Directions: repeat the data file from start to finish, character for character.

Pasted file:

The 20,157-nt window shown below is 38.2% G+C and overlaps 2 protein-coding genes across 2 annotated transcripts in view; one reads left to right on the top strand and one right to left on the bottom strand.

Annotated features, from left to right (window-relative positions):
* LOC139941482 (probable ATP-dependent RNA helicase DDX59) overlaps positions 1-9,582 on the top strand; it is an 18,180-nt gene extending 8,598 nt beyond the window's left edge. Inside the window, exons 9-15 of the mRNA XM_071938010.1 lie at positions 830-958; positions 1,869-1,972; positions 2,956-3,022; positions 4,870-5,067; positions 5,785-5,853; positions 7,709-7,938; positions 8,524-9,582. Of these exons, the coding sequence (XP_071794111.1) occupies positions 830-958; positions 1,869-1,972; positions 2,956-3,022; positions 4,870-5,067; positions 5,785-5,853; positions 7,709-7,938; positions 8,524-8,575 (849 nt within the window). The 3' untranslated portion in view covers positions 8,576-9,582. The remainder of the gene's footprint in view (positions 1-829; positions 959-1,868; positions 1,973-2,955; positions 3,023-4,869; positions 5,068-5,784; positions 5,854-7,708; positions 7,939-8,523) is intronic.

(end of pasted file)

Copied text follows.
The 20,157-nt window shown below is 38.2% G+C and overlaps 2 protein-coding genes across 2 annotated transcripts in view; one reads left to right on the top strand and one right to left on the bottom strand.

Annotated features, from left to right (window-relative positions):
* LOC139941482 (probable ATP-dependent RNA helicase DDX59) overlaps positions 1-9,582 on the top strand; it is an 18,180-nt gene extending 8,598 nt beyond the window's left edge. Inside the window, exons 9-15 of the mRNA XM_071938010.1 lie at positions 830-958; positions 1,869-1,972; positions 2,956-3,022; positions 4,870-5,067; positions 5,785-5,853; positions 7,709-7,938; positions 8,524-9,582. Of these exons, the coding sequence (XP_071794111.1) occupies positions 830-958; positions 1,869-1,972; positions 2,956-3,022; positions 4,870-5,067; positions 5,785-5,853; positions 7,709-7,938; positions 8,524-8,575 (849 nt within the window). The 3' untranslated portion in view covers positions 8,576-9,582. The remainder of the gene's footprint in view (positions 1-829; positions 959-1,868; positions 1,973-2,955; positions 3,023-4,869; positions 5,068-5,784; positions 5,854-7,708; positions 7,939-8,523) is intronic.